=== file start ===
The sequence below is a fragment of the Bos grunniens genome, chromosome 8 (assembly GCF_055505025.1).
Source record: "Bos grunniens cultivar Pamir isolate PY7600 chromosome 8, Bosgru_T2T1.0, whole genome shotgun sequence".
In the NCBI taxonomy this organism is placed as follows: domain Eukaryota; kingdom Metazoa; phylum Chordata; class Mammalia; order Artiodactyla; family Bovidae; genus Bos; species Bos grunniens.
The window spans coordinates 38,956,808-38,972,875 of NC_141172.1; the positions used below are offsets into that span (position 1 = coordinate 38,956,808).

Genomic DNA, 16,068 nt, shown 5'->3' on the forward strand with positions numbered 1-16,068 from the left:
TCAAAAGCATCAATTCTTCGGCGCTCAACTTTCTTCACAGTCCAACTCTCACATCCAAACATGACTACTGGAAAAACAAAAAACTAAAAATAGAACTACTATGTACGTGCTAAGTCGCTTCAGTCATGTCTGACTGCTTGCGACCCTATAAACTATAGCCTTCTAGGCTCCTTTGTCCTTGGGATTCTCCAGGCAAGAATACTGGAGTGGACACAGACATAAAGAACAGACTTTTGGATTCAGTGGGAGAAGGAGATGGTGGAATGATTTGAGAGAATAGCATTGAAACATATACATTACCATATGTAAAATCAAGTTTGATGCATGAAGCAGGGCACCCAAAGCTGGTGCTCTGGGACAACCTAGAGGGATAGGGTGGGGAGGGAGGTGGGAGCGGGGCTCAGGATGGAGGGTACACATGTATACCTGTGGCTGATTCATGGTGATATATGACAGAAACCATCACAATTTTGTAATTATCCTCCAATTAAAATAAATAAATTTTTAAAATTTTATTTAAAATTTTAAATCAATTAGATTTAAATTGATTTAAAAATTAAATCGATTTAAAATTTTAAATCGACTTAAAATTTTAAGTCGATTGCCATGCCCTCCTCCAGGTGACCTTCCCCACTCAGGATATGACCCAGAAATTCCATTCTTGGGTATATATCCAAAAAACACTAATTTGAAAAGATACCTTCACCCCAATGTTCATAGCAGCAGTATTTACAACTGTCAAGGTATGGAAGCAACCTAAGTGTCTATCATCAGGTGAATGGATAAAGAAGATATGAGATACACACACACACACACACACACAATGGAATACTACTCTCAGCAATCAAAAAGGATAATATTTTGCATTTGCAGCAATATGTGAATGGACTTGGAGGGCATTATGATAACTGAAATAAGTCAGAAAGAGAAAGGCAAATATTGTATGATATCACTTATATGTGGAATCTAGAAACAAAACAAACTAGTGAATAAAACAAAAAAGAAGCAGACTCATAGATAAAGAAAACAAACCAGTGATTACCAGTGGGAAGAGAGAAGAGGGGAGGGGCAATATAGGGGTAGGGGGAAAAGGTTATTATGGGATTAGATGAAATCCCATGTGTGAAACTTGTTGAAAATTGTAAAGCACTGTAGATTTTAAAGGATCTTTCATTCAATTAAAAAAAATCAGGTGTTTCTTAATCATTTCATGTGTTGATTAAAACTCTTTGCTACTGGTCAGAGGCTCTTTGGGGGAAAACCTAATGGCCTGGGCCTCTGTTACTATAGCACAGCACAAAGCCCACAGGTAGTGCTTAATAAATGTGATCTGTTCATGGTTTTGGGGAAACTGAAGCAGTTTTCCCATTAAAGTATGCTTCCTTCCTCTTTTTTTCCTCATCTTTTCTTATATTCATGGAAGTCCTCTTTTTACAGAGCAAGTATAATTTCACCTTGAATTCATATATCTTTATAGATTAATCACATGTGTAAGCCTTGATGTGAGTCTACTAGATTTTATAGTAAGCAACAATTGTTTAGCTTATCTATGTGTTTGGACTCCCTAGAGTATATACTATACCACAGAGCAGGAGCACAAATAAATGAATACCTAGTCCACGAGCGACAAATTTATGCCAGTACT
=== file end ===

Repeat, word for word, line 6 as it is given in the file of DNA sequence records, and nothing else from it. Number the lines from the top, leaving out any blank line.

TCAAAAGCATCAATTCTTCGGCGCTCAACTTTCTTCACAGTCCAACTCTCACATCCAAACATGACTACTGGAAAAACAAAAAACTAAAAATAGAACTACTATGTACGTGCTAAGTCGCTTCAGTCATGTCTGACTGCTTGCGACCCTATAAACTATAGCCTTCTAGGCTCCTTTGTCCTTGGGATTCTCCAGGCAAGAATACTGGAGTGGACACAGACATAAAGAACAGACTTTTGGATTCAGTGGGAGAAGGAGATGGTGGAATGATTTGAGAGAATAGCATTGAAACATATACATTACCATATGTAAAATCAAGTTTGATGCATGAAGCAGGGCACCCAAAGCTGGTGCTCTGGGACAACCTAGAGGGATAGGGTGGGGAGGGAGGTGGGAGCGGGGCTCAGGATGGAGGGTACACATGTATACCTGTGGCTGATTCATGGTGATATATGACAGAAACCATCACAATTTTGTAATTATCCTCCAATTAAAATAAATAAATTTTTAAAATTTTATTTAAAATTTTAAATCAATTAGATTTAAATTGATTTAAAAATTAAATCGATTTAAAATTTTAAATCGACTTAAAATTTTAAGTCGATTGCCATGCCCTCCTCCAGGTGACCTTCCCCACTCAGGATATGACCCAGAAATTCCATTCTTGGGTATATATCCAAAAAACACTAATTTGAAAAGATACCTTCACCCCAATGTTCATAGCAGCAGTATTTACAACTGTCAAGGTATGGAAGCAACCTAAGTGTCTATCATCAGGTGAATGGATAAAGAAGATATGAGATACACACACACACACACACACACAATGGAATACTACTCTCAGCAATCAAAAAGGATAATATTTTGCATTTGCAGCAATATGTGAATGGACTTGGAGGGCATTATGATAACTGAAATAAGTCAGAAAGAGAAAGGCAAATATTGTATGATATCACTTATATGTGGAATCTAGAAACAAAACAAACTAGTGAATAAAACAAAAAAGAAGCAGACTCATAGATAAAGAAAACAAACCAGTGATTACCAGTGGGAAGAGAGAAGAGGGGAGGGGCAATATAGGGGTAGGGGGAAAAGGTTATTATGGGATTAGATGAAATCCCATGTGTGAAACTTGTTGAAAATTGTAAAGCACTGTAGATTTTAAAGGATCTTTCATTCAATTAAAAAAAATCAGGTGTTTCTTAATCATTTCATGTGTTGATTAAAACTCTTTGCTACTGGTCAGAGGCTCTTTGGGGGAAAACCTAATGGCCTGGGCCTCTGTTACTATAGCACAGCACAAAGCCCACAGGTAGTGCTTAATAAATGTGATCTGTTCATGGTTTTGGGGAAACTGAAGCAGTTTTCCCATTAAAGTATGCTTCCTTCCTCTTTTTTTCCTCATCTTTTCTTATATTCATGGAAGTCCTCTTTTTACAGAGCAAGTATAATTTCACCTTGAATTCATATATCTTTATAGATTAATCACATGTGTAAGCCTTGATGTGAGTCTACTAGATTTTATAGTAAGCAACAATTGTTTAGCTTATCTATGTGTTTGGACTCCCTAGAGTATATACTATACCACAGAGCAGGAGCACAAATAAATGAATACCTAGTCCACGAGCGACAAATTTATGCCAGTACT